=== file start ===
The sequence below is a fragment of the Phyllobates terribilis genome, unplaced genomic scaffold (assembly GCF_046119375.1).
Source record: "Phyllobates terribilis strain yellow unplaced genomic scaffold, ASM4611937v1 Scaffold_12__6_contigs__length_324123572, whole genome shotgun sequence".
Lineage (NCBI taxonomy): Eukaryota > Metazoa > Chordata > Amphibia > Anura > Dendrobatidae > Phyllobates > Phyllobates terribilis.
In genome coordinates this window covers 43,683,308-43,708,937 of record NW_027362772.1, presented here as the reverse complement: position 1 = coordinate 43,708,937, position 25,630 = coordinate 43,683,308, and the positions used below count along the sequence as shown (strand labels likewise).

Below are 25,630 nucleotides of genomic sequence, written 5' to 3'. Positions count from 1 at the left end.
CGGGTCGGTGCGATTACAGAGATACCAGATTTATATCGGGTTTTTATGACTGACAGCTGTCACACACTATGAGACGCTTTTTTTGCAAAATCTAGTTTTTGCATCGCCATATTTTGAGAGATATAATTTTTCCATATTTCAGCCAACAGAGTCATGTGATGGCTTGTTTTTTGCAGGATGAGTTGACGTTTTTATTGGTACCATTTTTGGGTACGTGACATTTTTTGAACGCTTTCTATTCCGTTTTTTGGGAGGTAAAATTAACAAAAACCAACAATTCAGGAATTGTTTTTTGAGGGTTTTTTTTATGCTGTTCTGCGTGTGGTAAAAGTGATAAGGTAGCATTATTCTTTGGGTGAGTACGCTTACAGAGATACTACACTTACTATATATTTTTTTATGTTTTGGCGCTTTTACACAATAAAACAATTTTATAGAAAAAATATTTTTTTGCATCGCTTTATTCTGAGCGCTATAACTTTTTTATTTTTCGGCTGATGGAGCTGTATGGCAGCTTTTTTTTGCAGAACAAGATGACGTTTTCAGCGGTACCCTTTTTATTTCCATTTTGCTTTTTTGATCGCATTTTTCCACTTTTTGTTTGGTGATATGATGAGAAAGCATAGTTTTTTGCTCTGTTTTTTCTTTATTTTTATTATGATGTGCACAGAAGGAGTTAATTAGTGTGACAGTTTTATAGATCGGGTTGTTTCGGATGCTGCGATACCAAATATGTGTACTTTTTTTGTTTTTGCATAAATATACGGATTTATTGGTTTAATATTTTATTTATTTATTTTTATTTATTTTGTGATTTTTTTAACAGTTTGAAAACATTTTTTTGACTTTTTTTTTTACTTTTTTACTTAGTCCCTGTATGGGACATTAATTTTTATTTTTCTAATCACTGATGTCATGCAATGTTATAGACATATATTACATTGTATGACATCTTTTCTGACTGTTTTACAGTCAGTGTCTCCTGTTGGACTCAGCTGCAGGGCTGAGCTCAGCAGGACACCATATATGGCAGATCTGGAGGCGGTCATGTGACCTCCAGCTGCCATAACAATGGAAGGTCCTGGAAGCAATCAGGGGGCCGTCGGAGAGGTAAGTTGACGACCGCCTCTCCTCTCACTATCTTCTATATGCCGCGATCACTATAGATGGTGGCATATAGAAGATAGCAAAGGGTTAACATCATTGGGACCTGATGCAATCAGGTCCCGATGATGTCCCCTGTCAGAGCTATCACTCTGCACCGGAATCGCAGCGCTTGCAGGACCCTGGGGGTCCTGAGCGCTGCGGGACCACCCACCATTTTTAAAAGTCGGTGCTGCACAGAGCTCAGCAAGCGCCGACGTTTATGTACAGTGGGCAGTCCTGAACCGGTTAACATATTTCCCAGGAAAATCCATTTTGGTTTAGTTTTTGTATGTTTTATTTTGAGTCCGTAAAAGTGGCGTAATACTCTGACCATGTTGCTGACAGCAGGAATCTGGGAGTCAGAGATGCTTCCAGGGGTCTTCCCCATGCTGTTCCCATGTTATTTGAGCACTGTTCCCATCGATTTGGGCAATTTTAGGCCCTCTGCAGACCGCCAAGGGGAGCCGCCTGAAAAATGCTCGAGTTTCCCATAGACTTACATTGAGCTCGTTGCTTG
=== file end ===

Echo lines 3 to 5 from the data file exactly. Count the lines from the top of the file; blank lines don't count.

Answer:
Lineage (NCBI taxonomy): Eukaryota > Metazoa > Chordata > Amphibia > Anura > Dendrobatidae > Phyllobates > Phyllobates terribilis.
In genome coordinates this window covers 43,683,308-43,708,937 of record NW_027362772.1, presented here as the reverse complement: position 1 = coordinate 43,708,937, position 25,630 = coordinate 43,683,308, and the positions used below count along the sequence as shown (strand labels likewise).

Below are 25,630 nucleotides of genomic sequence, written 5' to 3'. Positions count from 1 at the left end.